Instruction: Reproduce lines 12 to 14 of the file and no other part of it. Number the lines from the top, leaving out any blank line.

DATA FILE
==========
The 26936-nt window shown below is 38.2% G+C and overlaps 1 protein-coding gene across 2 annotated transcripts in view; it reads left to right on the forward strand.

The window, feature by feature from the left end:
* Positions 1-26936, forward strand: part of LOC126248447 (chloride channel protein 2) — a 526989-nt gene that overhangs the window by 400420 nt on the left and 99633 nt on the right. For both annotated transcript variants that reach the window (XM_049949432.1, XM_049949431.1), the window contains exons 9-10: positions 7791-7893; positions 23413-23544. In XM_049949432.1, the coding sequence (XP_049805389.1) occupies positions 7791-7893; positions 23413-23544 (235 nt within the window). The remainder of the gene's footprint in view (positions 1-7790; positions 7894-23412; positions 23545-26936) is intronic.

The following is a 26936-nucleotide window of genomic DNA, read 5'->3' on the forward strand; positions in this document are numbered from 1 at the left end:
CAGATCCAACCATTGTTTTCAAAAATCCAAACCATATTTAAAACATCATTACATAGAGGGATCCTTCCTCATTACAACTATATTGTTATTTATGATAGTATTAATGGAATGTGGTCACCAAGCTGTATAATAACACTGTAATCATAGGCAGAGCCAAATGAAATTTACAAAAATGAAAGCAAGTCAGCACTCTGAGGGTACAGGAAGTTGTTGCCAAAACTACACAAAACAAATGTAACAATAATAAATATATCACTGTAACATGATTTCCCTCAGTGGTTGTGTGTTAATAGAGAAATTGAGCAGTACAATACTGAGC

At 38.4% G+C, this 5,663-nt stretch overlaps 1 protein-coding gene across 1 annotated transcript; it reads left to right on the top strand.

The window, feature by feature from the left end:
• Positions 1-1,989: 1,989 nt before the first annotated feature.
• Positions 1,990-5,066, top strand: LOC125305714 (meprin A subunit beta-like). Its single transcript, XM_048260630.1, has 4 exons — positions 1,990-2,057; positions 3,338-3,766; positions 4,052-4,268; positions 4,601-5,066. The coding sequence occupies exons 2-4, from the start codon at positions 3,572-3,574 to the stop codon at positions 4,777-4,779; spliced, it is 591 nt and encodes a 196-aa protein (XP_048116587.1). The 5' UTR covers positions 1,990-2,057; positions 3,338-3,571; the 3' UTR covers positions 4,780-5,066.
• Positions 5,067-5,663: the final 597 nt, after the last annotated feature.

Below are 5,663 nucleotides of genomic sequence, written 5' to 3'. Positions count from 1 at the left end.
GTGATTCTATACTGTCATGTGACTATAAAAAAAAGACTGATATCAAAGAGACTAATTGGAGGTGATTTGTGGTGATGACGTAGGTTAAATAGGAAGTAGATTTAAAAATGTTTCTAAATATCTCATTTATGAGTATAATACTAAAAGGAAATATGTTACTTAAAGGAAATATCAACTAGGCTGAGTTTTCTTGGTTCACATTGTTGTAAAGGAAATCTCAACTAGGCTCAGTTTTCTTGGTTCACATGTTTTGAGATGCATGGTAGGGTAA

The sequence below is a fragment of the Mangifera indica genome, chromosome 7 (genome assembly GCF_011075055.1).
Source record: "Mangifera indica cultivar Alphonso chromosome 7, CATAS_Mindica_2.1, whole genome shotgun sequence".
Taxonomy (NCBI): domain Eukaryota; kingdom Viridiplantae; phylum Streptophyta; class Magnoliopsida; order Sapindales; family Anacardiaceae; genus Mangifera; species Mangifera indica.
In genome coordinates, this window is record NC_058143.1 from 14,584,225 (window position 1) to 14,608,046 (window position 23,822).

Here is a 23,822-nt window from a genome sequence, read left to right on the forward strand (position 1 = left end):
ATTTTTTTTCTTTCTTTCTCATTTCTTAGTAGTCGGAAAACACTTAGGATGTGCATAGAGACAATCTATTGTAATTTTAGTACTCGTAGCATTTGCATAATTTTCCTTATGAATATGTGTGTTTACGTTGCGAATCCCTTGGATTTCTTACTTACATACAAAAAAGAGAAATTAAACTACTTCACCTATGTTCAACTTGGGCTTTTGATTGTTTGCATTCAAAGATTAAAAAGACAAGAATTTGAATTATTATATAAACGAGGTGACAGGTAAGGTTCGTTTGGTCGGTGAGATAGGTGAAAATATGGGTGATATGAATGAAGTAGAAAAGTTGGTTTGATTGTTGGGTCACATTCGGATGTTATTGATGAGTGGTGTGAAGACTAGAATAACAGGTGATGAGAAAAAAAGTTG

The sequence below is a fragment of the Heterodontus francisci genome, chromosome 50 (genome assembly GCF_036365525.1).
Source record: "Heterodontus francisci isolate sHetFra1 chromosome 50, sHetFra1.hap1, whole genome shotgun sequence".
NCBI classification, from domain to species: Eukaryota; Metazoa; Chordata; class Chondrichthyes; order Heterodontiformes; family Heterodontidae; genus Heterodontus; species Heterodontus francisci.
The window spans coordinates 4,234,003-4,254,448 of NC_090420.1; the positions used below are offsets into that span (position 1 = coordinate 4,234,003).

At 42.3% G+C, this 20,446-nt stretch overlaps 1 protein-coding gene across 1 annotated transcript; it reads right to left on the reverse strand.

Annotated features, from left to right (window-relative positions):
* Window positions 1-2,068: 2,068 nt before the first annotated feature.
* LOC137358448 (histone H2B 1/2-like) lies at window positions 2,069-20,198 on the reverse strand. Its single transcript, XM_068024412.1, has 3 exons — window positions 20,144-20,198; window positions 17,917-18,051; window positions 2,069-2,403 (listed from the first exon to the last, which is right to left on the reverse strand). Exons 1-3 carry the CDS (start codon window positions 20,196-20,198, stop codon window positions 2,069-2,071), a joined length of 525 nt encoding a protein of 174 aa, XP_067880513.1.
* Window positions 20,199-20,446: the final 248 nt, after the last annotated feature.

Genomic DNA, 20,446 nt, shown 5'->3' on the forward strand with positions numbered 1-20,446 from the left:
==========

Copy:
GTGATTCTATACTGTCATGTGACTATAAAAAAAAGACTGATATCAAAGAGACTAATTGGAGGTGATTTGTGGTGATGACGTAGGTTAAATAGGAAGTAGATTTAAAAATGTTTCTAAATATCTCATTTATGAGTATAATACTAAAAGGAAATATGTTACTTAAAGGAAATATCAACTAGGCTGAGTTTTCTTGGTTCACATTGTTGTAAAGGAAATCTCAACTAGGCTCAGTTTTCTTGGTTCACATGTTTTGAGATGCATGGTAGGGTAA

The sequence below is a fragment of the Mangifera indica genome, chromosome 7 (genome assembly GCF_011075055.1).
Source record: "Mangifera indica cultivar Alphonso chromosome 7, CATAS_Mindica_2.1, whole genome shotgun sequence".